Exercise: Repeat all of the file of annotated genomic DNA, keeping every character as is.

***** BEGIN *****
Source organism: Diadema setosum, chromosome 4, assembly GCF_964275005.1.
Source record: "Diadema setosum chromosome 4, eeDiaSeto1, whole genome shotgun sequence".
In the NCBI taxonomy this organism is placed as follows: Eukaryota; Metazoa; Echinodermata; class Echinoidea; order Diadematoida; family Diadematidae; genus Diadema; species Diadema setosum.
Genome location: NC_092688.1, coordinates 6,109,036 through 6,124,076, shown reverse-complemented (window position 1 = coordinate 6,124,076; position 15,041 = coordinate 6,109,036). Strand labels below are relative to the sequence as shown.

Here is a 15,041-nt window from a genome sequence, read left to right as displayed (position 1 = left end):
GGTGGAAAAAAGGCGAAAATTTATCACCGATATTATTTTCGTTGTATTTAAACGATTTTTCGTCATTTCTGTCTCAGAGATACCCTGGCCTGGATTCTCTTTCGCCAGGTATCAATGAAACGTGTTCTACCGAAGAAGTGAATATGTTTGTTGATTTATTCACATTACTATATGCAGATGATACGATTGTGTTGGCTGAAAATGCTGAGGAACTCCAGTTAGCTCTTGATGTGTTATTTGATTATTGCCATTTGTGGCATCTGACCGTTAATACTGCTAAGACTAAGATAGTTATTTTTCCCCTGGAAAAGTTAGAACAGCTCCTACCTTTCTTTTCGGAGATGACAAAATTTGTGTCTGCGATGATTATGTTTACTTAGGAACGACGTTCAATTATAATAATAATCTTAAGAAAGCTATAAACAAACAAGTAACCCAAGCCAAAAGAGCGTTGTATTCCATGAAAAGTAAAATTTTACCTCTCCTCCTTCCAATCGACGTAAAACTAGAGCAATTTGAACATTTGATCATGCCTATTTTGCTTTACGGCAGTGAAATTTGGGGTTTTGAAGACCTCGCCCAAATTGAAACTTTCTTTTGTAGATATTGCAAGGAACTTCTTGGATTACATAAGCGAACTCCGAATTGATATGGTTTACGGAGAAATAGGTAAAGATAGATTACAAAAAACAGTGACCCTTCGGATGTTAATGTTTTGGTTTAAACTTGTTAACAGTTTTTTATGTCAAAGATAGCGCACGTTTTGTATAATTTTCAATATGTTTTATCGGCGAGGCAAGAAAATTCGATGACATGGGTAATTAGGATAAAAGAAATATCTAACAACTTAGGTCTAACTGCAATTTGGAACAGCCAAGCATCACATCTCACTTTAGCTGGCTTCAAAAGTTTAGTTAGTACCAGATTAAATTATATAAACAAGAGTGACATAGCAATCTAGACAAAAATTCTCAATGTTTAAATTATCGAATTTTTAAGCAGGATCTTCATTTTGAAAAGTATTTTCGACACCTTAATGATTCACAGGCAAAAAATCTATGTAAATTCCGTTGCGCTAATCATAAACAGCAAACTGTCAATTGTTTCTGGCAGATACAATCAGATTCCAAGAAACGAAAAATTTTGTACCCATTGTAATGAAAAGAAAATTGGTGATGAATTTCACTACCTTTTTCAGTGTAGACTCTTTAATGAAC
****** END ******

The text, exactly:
Source organism: Diadema setosum, chromosome 4, assembly GCF_964275005.1.
Source record: "Diadema setosum chromosome 4, eeDiaSeto1, whole genome shotgun sequence".
In the NCBI taxonomy this organism is placed as follows: Eukaryota; Metazoa; Echinodermata; class Echinoidea; order Diadematoida; family Diadematidae; genus Diadema; species Diadema setosum.
Genome location: NC_092688.1, coordinates 6,109,036 through 6,124,076, shown reverse-complemented (window position 1 = coordinate 6,124,076; position 15,041 = coordinate 6,109,036). Strand labels below are relative to the sequence as shown.

Here is a 15,041-nt window from a genome sequence, read left to right as displayed (position 1 = left end):
GGTGGAAAAAAGGCGAAAATTTATCACCGATATTATTTTCGTTGTATTTAAACGATTTTTCGTCATTTCTGTCTCAGAGATACCCTGGCCTGGATTCTCTTTCGCCAGGTATCAATGAAACGTGTTCTACCGAAGAAGTGAATATGTTTGTTGATTTATTCACATTACTATATGCAGATGATACGATTGTGTTGGCTGAAAATGCTGAGGAACTCCAGTTAGCTCTTGATGTGTTATTTGATTATTGCCATTTGTGGCATCTGACCGTTAATACTGCTAAGACTAAGATAGTTATTTTTCCCCTGGAAAAGTTAGAACAGCTCCTACCTTTCTTTTCGGAGATGACAAAATTTGTGTCTGCGATGATTATGTTTACTTAGGAACGACGTTCAATTATAATAATAATCTTAAGAAAGCTATAAACAAACAAGTAACCCAAGCCAAAAGAGCGTTGTATTCCATGAAAAGTAAAATTTTACCTCTCCTCCTTCCAATCGACGTAAAACTAGAGCAATTTGAACATTTGATCATGCCTATTTTGCTTTACGGCAGTGAAATTTGGGGTTTTGAAGACCTCGCCCAAATTGAAACTTTCTTTTGTAGATATTGCAAGGAACTTCTTGGATTACATAAGCGAACTCCGAATTGATATGGTTTACGGAGAAATAGGTAAAGATAGATTACAAAAAACAGTGACCCTTCGGATGTTAATGTTTTGGTTTAAACTTGTTAACAGTTTTTTATGTCAAAGATAGCGCACGTTTTGTATAATTTTCAATATGTTTTATCGGCGAGGCAAGAAAATTCGATGACATGGGTAATTAGGATAAAAGAAATATCTAACAACTTAGGTCTAACTGCAATTTGGAACAGCCAAGCATCACATCTCACTTTAGCTGGCTTCAAAAGTTTAGTTAGTACCAGATTAAATTATATAAACAAGAGTGACATAGCAATCTAGACAAAAATTCTCAATGTTTAAATTATCGAATTTTTAAGCAGGATCTTCATTTTGAAAAGTATTTTCGACACCTTAATGATTCACAGGCAAAAAATCTATGTAAATTCCGTTGCGCTAATCATAAACAGCAAACTGTCAATTGTTTCTGGCAGATACAATCAGATTCCAAGAAACGAAAAATTTTGTACCCATTGTAATGAAAAGAAAATTGGTGATGAATTTCACTACCTTTTTCAGTGTAGACTCTTTAATGAAC